Mr Bridge said many First Nations peoples had to figure out how to work through this and mentally process their reactions to issues taking place at home that were in need of their attention.
“When you are away, it becomes very tough,” he said.
“Indigenous people, both male and female, are most reluctant to come forward and share issues, as it may impact them staying in their jobs.
“It is important for the employee to be able to approach their employer or company to express their challenges and feel supported.
“When employees don’t feel the support, this – in a lot of cases – forces the employee to leave their place of work and return home without a job.
“Health and wellness is a key part to people enjoying their work and having opportunities for job promotion, diverse pathways, financial control and better quality of life for themselves and their family.”
Get Up! Stand Up! Show Up!
Although there has been improvements in recent times, with companies assisting Indigenous employees in many ways to encourage retention and self-development, Mr Bridge believes businesses and leadership teams can do a lot more.
He said many Indigenous people had experienced challenges with holding down work when they had old fines, minor accidents or minor infringements, ranging from unpaid speeding tickets to unregistered vehicles or driving without a licence.
“On average, a minimum of eight days is served for people paying off fines in prison for defaults, and those fines could go as far as 45 to 90 days,” Mr Bridge said.
“This has been a highly discussed issue for Indigenous people trying to retain their employment and aspire for a better quality of life for themselves and their families – to get off welfare and provide a life that will bring harmony, financial control and new beginnings for future generations.
“There are still companies who have not introduced fair, flexible and reasonable adjustments to working with Indigenous people when they are challenged on the sidelines due to personal fine defaulter issues.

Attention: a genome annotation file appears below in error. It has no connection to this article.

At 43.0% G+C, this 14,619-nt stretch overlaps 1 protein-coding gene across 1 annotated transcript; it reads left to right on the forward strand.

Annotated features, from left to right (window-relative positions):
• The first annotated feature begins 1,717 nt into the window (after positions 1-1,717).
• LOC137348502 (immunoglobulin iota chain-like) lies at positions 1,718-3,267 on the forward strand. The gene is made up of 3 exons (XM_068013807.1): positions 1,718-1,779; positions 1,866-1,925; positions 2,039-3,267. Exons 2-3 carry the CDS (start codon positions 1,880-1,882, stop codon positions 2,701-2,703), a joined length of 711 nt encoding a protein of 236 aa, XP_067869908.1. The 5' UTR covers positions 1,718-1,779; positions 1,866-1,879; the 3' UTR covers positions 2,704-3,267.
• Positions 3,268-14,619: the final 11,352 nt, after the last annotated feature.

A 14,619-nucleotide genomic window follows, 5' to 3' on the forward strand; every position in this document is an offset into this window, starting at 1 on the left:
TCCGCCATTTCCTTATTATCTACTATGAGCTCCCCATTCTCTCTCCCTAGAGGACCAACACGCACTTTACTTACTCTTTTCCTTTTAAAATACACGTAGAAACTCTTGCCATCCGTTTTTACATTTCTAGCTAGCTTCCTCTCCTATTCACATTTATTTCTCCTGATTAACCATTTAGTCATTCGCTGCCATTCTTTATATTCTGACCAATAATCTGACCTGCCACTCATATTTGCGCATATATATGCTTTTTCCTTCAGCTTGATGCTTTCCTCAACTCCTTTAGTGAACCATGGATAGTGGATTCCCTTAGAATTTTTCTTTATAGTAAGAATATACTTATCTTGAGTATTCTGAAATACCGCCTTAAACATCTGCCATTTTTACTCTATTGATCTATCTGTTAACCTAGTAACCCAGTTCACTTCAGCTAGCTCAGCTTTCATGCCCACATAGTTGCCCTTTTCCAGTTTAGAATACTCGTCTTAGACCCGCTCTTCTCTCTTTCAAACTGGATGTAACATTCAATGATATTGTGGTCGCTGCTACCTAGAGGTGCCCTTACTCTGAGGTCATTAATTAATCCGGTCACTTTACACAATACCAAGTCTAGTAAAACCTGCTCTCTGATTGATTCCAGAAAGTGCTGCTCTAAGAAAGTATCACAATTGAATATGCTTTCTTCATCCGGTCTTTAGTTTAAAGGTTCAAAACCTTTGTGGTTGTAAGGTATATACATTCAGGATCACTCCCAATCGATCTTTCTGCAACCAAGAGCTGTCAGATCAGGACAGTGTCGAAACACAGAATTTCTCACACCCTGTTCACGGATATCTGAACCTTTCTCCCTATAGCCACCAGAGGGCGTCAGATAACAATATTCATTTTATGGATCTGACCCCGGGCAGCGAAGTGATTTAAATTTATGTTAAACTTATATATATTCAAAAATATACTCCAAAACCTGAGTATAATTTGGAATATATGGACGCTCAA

“It may be that the companies are not all that approachable for someone in this situation. The Indigenous person themselves may feel embarrassed to approach or seek guidance.”
Mr Bridge said it was imperative for businesses to be more aware of the challenges Indigenous Australians faced and introduce new approaches to assisting them in their employment when a crisis occurred.
“Businesses can buy in more and work with governments and relative departments to come up with a new model of working through fine defaulter issues and put in place arrangements for better outcomes instead of incarceration, taking away their driver’s licences or doing community work that stops them holding their job.
“These things stop everything they want to do in having a successful life.
“There needs to be more done and communicated between businesses, Indigenous groups, departments and Indigenous people to work towards a better outcome and not have the justice system continue to determine one's future over an unpaid speeding fine for an unroadworthy vehicle.
“This will continue to disadvantage Indigenous people moving forward for many reasons.”
Although Mr Bridge doesn’t know what the end result will look like, steps such as the incorporation of a Reconciliation Action Plan (RAP) are steps in the right direction.
A strategic document with practical plans for action, which sets out how an organisation is committing to contributing towards reconciliation with Aboriginal and Torres Strait Islander peoples, Mr Bridge said by 2029 most companies would have a RAP.
But it is more than just employing and training an Aboriginal person to getting the job, Mr Bridge said businesses were now obligated to understand more about Aboriginal people and their culture, and the communities they operated in.
“Some leaders and businesses might not have a correction or justice background, but they are intelligent people who might be able to come up with ways we can look at things differently and minimise the risk to ensure we have a duty of care process in place that protects everybody,” he said.
“Leaders can stand up and say, ‘this is about seeing how we can impact housing, environment, infrastructure and supporting Aboriginal communities, as well as how we can best try and improve the outcomes of Aboriginal deaths in custody’.”
“We can start to, hopefully, see some positive approaches when looking after our future generations and reduce the number of people involved in the justice system.
“Then we might start to change some of the wounds that have taken place and, psychologically, we might be able to start to move positively in a new direction.”